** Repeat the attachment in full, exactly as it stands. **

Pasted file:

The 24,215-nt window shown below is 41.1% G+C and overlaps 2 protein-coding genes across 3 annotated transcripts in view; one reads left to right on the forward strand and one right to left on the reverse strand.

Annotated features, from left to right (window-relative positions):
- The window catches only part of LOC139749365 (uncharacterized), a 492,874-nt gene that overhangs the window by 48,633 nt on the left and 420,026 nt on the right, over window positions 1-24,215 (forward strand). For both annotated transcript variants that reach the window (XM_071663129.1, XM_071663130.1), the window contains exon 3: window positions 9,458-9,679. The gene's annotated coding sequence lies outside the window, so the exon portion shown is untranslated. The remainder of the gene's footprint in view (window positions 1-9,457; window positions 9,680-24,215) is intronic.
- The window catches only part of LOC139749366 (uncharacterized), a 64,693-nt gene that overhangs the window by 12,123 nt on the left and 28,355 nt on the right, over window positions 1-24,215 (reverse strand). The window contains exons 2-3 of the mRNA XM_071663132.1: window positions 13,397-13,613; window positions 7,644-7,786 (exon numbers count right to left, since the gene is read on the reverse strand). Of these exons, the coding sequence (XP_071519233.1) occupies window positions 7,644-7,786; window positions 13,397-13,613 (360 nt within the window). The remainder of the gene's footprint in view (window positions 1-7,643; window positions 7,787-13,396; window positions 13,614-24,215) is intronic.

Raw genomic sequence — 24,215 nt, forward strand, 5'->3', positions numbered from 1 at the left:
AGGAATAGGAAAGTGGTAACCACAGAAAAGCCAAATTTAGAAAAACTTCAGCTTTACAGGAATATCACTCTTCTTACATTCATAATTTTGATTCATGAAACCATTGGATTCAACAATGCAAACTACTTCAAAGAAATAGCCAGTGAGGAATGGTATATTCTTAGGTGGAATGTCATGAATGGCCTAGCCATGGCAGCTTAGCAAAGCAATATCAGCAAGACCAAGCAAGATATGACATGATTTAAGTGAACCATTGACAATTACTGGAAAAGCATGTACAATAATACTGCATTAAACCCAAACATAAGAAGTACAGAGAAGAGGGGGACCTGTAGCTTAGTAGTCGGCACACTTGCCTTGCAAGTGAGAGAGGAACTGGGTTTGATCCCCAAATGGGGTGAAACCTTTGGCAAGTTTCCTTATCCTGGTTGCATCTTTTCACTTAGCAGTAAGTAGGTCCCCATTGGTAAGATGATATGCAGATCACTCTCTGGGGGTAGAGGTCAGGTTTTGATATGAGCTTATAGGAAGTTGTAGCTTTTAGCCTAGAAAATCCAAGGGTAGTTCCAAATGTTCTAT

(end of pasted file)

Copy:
The 24,215-nt window shown below is 41.1% G+C and overlaps 2 protein-coding genes across 3 annotated transcripts in view; one reads left to right on the forward strand and one right to left on the reverse strand.

Annotated features, from left to right (window-relative positions):
- The window catches only part of LOC139749365 (uncharacterized), a 492,874-nt gene that overhangs the window by 48,633 nt on the left and 420,026 nt on the right, over window positions 1-24,215 (forward strand). For both annotated transcript variants that reach the window (XM_071663129.1, XM_071663130.1), the window contains exon 3: window positions 9,458-9,679. The gene's annotated coding sequence lies outside the window, so the exon portion shown is untranslated. The remainder of the gene's footprint in view (window positions 1-9,457; window positions 9,680-24,215) is intronic.
- The window catches only part of LOC139749366 (uncharacterized), a 64,693-nt gene that overhangs the window by 12,123 nt on the left and 28,355 nt on the right, over window positions 1-24,215 (reverse strand). The window contains exons 2-3 of the mRNA XM_071663132.1: window positions 13,397-13,613; window positions 7,644-7,786 (exon numbers count right to left, since the gene is read on the reverse strand). Of these exons, the coding sequence (XP_071519233.1) occupies window positions 7,644-7,786; window positions 13,397-13,613 (360 nt within the window). The remainder of the gene's footprint in view (window positions 1-7,643; window positions 7,787-13,396; window positions 13,614-24,215) is intronic.

Raw genomic sequence — 24,215 nt, forward strand, 5'->3', positions numbered from 1 at the left:
AGGAATAGGAAAGTGGTAACCACAGAAAAGCCAAATTTAGAAAAACTTCAGCTTTACAGGAATATCACTCTTCTTACATTCATAATTTTGATTCATGAAACCATTGGATTCAACAATGCAAACTACTTCAAAGAAATAGCCAGTGAGGAATGGTATATTCTTAGGTGGAATGTCATGAATGGCCTAGCCATGGCAGCTTAGCAAAGCAATATCAGCAAGACCAAGCAAGATATGACATGATTTAAGTGAACCATTGACAATTACTGGAAAAGCATGTACAATAATACTGCATTAAACCCAAACATAAGAAGTACAGAGAAGAGGGGGACCTGTAGCTTAGTAGTCGGCACACTTGCCTTGCAAGTGAGAGAGGAACTGGGTTTGATCCCCAAATGGGGTGAAACCTTTGGCAAGTTTCCTTATCCTGGTTGCATCTTTTCACTTAGCAGTAAGTAGGTCCCCATTGGTAAGATGATATGCAGATCACTCTCTGGGGGTAGAGGTCAGGTTTTGATATGAGCTTATAGGAAGTTGTAGCTTTTAGCCTAGAAAATCCAAGGGTAGTTCCAAATGTTCTAT